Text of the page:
Subscribe now!
Election Day 2016

Eric Greitens gives his victory speech after defeating Democrat Chris Koster for the Missouri Governor's seat on Tuesday, Nov. 8, 2016. Greitens was at his election watch party at the Double Tree Hotel in Chesterfield. Photo by Christian Gooden, cgooden@post-dispatch.com

JEFFERSON CITY • Faith Miller says she enjoyed her time on Eric Greitens’ 2016 campaign for governor. But that’s about all she will say.

“I had a good experience,” she said, “and I was told I really can’t say much more beyond that.”

Over the last several weeks, the Post-Dispatch and the Columbia Missourian attempted to contact about 60 people who worked on Greitens’ 2016 campaign. Of the handful who agreed to speak with reporters, five people said they signed nondisclosure agreements. Two others, including Miller, who is now 19, would not say whether they signed one.

The newspapers were told that the use of nondisclosure agreements, or NDAs, on the Greitens campaign was widespread — and workers as low-ranking as volunteers may have been asked to sign them. Now, Missouri’s governor is fending off scandals on multiple fronts, and some say the agreements may slow the release of information about how Greitens operated during the campaign.

One former campaign associate, who spoke on the condition of anonymity for fear of retribution, said the agreements — and implicit threats from Greitens’ current allies — have created a “chilling effect” for those who may have information to share publicly.

He said former campaign staffers “almost feel like this could be a muzzle preventing them from talking about their experience working for Eric,” the person said. “To go on the record, talking about their experience, even though it [may have been] positive, they could run the risk of being in breach of this contract.”

Robert Carr, a professor of ethics and Congress at George Washington University, said in an email that nondisclosure agreements are generally not enforceable if the person is being asked to conceal illegal activity.

“Yet, the threat of being sued and the expense of defending such a suit, even if the plaintiff is unsuccessful, might extract a price too high so as to be disincentive to disclose,” he said.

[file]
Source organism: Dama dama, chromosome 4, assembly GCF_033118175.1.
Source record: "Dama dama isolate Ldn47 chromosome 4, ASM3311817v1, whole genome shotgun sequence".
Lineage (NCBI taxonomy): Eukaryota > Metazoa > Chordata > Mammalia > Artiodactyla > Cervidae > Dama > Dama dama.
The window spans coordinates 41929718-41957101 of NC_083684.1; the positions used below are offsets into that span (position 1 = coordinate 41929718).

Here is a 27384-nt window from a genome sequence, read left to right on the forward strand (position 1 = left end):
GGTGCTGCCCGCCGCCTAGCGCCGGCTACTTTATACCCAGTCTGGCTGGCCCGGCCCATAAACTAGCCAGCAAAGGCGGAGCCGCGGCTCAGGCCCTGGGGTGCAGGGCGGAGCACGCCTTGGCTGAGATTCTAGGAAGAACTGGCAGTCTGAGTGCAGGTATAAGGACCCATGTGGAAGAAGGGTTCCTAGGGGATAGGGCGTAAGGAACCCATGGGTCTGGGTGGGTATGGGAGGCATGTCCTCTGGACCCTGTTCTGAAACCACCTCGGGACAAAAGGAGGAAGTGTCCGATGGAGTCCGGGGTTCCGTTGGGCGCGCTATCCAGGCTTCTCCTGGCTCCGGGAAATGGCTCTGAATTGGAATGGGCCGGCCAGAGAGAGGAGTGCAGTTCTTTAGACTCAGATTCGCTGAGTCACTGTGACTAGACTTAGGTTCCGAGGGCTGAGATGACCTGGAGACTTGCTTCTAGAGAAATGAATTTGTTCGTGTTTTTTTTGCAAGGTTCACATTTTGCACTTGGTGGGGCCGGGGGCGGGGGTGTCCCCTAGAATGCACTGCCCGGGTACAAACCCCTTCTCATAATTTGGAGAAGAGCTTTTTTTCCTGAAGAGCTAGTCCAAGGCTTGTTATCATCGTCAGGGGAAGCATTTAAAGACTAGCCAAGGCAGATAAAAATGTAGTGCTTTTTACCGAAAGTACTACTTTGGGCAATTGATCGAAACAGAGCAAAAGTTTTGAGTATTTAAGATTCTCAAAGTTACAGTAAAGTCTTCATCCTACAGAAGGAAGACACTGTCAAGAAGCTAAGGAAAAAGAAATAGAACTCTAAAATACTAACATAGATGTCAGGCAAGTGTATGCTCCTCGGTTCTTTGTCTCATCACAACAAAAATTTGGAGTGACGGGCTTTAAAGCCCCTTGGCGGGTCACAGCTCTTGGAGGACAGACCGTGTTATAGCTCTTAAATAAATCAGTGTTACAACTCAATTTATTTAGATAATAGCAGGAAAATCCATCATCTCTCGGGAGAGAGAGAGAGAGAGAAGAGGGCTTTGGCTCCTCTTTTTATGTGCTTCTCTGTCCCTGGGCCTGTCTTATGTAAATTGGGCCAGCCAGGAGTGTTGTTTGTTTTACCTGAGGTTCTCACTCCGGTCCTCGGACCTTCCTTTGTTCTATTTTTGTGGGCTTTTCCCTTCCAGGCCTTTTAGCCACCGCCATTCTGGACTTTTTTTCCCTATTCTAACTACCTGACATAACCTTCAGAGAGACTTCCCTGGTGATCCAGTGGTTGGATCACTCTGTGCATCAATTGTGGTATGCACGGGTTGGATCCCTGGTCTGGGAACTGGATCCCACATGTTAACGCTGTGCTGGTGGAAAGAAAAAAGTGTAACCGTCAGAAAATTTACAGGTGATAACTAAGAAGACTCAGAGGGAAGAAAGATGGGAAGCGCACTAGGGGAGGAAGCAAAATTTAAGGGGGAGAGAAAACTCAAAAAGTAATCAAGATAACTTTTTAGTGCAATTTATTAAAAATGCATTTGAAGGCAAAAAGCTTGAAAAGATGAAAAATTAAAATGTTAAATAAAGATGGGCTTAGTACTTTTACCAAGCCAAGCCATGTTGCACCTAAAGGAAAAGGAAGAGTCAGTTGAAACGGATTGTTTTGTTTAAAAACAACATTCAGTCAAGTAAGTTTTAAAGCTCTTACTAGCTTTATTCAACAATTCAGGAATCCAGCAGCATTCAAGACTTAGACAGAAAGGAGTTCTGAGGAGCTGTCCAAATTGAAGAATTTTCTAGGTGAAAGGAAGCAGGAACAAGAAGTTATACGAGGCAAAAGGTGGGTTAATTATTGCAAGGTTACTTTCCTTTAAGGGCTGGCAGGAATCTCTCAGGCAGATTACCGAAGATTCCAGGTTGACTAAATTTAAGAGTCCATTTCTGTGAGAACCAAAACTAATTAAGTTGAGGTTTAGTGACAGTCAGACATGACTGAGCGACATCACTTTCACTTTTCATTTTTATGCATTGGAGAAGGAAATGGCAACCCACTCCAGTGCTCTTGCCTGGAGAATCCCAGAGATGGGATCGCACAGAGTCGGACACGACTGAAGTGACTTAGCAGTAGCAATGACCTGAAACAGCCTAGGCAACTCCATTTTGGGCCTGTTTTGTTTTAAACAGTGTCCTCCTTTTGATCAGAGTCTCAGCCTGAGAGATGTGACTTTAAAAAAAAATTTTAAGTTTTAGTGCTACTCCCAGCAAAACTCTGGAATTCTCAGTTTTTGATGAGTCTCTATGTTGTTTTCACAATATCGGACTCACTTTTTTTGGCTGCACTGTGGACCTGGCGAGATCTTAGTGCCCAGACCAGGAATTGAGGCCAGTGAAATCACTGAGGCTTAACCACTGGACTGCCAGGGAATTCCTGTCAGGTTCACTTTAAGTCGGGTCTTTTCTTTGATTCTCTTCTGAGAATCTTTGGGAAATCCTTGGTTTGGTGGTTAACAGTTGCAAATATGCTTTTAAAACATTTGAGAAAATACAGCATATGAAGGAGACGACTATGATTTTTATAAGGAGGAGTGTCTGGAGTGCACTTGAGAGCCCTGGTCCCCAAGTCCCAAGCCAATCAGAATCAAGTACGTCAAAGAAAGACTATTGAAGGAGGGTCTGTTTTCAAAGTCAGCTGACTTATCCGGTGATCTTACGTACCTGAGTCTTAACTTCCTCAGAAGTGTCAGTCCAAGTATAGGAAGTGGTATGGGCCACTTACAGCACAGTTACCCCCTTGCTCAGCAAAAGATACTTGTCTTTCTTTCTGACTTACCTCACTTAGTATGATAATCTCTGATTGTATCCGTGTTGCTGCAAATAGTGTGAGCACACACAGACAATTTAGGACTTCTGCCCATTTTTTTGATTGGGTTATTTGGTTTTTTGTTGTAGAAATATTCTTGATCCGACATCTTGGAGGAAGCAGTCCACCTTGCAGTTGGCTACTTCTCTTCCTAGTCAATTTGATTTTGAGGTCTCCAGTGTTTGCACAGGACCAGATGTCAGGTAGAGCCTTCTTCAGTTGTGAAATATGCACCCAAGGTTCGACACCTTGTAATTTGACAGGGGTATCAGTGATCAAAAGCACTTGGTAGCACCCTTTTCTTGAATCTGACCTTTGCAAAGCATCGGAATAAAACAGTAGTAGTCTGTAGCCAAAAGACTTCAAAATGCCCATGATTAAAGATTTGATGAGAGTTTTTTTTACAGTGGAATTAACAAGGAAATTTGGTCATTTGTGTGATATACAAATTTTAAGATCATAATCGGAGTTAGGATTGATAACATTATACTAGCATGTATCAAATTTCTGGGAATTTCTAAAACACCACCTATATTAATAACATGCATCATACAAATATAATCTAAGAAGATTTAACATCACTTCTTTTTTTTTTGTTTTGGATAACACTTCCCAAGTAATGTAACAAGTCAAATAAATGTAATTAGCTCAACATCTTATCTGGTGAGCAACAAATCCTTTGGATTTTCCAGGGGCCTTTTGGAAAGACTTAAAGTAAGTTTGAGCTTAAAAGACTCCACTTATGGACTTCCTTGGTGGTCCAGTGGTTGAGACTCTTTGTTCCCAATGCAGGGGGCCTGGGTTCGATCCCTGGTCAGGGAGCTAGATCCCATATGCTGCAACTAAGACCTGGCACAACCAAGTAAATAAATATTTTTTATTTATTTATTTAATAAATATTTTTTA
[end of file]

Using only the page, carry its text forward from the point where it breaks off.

Such confidentiality agreements are not uncommon in politics, especially if the staffer is entrusted to handle information that could be used against the candidate for whom they work. An official who worked on former Democratic Missouri Attorney General Chris Koster’s 2016 gubernatorial bid said that NDAs were used on that campaign as well.

Austin Chambers, Greitens’ former campaign manager who now leads the Greitens-allied group A New Missouri, said former Greitens volunteers or staffers could speak publicly if the campaign gives prior approval.

“This is standard operating procedure for campaigns,” he said in an email.

But it has not always been this way, said Mark McKinnon, a Democrat-turned-Republican political consultant who has worked for U.S. Sen. John McCain, R-Ariz., and former President George W. Bush.

“NDAs are a relatively new phenomenon,” he said in an email, “which is just more evidence of the madness of modern campaigns, culture and media.

“They suggest a certain level of insecurity and fear.”

A second former Greitens associate, who spoke on the condition of anonymity, said the NDAs have proven to be a useful tool for Greitens, who is focused on preserving his brand as a conservative outsider and family man.

“You’re dealing with a guy who was obviously extremely protective of his image,” the former staffer said. “It goes into the narrative that this guy, you know, is always looking for the next thing, and he’s proven that he’s doing that in a very secretive manner.”

Secrecy

This is not the first time nondisclosure agreements in Greitens’ world have made news. In October 2016, former campaign worker Michael Hafner declined to speak with an Associated Press reporter about the campaign’s use of a donor list from The Mission Continues, the veterans charity Greitens founded in 2007, citing a nondisclosure agreement he had signed.

After the 2016 election, the Post-Dispatch reported the governor-elect required members of his transition team to sign a confidentiality agreement.